Care To Be Aware


Thank you.   

Thank you if this is your first time visiting Thoughts On Money [TOM], and thank you if you’ve been a faithful reader since day one.   

I wrote my first Thoughts On Money on July 17th, 2018, and here we are now some 140+ articles later.  The intent from day one was to provide a fresh perspective on personal finance, cut through all the jargon, and help you better understand your money.   


In The Beginning…  

That first article – Be Aware or Beware – was inspired by a question I was asked while sitting on an interview panel during a Sunday morning church service.  I was asked,

What is the number one mistake you see people make with their finances?” 

Tough question, right?  My whole career revolves around talking to people about their money, and I’ve seen some wild mistakes and missteps along the way, but here I was challenged to narrow my answer down to the most common financial blunder.   


My answer was simple.  It was awareness.  I felt like, in aggregate, most people didn’t have an awareness of how much they spend.  When you boil personal finance down to its basic tenets, it really is just income minus expenses and what to do with the leftovers (hopefully, there are leftovers).  Most people have an intimate understanding of how much they make (income), and they take great pride in knowing this figure.  But with automatic payments, a handful of credit cards, multiple spenders in the household, etc., there is a major lack of awareness around how much is actually spent monthly and annually.   

Ignorance Is Bliss, No? No. 

Here’s the problem that this breakdown of awareness causes.   

If you are a regular TOM visitor, you’ve heard me discuss my personal approach to portfolio design – the simple two-bucket strategy.  One bucket for reserves and one bucket for returns.  Reserves to protect yourself if an unexpected expense arises or you fall victim to extended unfavorable markets.  Returns for growing your wealth and spending power over time.  

Your reserves bucket is calculated based on your expenses.  We determine the size – how much money to place in the reserves bucket – based on a multiple of your expenses.  This may be two years or three years or more or less, all depending on how we tailor the design for you.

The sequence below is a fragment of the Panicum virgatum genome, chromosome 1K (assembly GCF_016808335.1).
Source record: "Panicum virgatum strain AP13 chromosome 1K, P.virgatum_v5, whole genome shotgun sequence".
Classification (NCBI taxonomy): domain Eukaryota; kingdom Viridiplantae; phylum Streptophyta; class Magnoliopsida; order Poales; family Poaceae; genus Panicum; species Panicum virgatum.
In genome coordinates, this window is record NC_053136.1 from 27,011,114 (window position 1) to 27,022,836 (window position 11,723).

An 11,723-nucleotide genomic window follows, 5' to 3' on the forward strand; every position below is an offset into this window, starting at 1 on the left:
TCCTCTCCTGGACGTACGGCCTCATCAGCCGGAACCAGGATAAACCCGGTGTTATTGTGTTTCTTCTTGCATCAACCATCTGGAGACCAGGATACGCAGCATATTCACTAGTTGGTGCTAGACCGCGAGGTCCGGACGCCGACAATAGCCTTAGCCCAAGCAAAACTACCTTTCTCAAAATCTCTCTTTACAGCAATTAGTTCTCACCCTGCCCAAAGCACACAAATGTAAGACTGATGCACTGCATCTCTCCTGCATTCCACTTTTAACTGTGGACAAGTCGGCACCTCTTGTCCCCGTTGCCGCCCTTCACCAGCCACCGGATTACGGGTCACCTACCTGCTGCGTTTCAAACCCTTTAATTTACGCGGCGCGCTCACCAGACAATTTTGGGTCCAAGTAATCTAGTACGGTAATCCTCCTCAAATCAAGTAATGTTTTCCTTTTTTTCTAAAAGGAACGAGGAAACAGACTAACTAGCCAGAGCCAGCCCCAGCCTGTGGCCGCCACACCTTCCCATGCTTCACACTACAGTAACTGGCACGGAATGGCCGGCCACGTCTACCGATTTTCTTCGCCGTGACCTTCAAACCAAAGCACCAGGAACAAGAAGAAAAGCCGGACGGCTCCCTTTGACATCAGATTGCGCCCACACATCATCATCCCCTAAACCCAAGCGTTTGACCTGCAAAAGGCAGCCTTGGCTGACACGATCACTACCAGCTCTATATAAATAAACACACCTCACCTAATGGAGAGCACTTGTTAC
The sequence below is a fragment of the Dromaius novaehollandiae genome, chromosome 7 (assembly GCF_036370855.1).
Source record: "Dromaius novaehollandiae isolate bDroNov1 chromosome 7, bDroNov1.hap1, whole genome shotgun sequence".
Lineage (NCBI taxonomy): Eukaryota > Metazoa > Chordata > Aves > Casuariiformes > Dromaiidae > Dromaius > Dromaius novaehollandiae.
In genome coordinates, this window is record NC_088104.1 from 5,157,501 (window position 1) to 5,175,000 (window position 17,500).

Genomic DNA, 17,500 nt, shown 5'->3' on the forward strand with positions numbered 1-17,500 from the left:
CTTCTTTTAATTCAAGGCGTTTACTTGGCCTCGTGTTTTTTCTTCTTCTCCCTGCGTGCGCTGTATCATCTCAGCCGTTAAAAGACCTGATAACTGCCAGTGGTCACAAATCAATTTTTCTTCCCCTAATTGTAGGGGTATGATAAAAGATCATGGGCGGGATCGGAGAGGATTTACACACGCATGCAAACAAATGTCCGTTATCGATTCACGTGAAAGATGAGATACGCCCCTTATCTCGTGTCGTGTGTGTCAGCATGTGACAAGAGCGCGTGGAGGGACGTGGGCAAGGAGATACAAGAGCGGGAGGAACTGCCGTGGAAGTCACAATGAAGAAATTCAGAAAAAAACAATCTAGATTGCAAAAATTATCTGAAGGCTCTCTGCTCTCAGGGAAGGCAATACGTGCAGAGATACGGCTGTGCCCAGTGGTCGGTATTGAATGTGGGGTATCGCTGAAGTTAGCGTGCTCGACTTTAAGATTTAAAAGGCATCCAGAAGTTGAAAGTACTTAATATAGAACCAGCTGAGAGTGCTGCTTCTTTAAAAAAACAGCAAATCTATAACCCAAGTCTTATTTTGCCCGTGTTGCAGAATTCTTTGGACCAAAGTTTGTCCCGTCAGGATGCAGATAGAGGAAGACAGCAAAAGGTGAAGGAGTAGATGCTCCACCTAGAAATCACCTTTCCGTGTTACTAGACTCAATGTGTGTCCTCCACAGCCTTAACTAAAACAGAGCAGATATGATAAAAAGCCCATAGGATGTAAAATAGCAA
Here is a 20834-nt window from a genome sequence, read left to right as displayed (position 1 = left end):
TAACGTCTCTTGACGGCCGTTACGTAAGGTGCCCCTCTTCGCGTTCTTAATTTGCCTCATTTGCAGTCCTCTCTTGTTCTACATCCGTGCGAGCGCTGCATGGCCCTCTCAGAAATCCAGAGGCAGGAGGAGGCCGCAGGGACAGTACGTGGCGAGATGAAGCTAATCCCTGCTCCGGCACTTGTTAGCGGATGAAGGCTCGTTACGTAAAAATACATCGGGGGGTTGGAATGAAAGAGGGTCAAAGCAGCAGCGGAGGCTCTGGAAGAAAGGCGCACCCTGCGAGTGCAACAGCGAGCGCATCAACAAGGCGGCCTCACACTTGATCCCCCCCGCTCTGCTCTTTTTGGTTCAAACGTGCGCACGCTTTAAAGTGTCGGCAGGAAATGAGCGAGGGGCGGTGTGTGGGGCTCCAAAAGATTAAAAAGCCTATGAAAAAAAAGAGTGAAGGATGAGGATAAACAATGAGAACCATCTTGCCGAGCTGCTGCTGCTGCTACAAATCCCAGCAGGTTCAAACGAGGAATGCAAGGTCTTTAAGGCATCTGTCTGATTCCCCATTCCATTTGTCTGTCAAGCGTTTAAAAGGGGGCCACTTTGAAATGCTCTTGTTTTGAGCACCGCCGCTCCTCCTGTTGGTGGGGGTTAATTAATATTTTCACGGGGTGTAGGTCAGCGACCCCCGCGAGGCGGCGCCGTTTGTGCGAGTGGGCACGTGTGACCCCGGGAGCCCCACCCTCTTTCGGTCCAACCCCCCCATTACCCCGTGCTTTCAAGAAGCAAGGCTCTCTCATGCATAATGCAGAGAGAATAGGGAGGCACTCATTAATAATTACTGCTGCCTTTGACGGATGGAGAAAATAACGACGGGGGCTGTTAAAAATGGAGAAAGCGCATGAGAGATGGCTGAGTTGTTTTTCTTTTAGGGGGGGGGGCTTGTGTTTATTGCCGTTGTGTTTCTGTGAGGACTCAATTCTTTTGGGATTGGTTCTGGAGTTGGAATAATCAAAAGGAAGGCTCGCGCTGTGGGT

You can’t do this exercise if you don’t have an accurate expense figure.  An estimate that may be 25% or 30% off – which these off-the-cuff estimates often are – just won’t cut it.   

As I said, awareness is key.   

How To  

Ok, so perhaps you are convinced now that knowing what you spend is important, and you want to get a better grip or understanding of what your spending rhythms look like.  Where do you start? 

If you do a basic internet search on the topic, you will be led to countless applications and tools that will help you create a budget.  These are great tools, BUT this is not going to be the next step that I recommend.  These tools are often like New Year’s resolutions – participation starts strong, but engagement fades quickly.   

Here’s all you have to do.  Start thinking about what accounts you use to pay for things, to pay for everything.  Most of us will have a handful of credit cards, maybe some department store cards, and maybe a gas card.  This list of cards and accounts can sometimes make us feel a wee bit anxious as we are wondering how we are going to add up all these moving parts to decipher our spending.  Here’s the trick, for most of us, all these cards will have an auto payment function from one central checking account where our income deposits and all of our bills are paid from.  This makes our homework much simpler; you just need to print out the last 6 months of statements (July, June, May, April, March, and February).  Next, write down the total that was pulled from that account.  Literally, grab a piece of paper, make a column where you list the months, and in the next column, notate what you spent that month.  Add these figures up, divide by six, and now you have an average.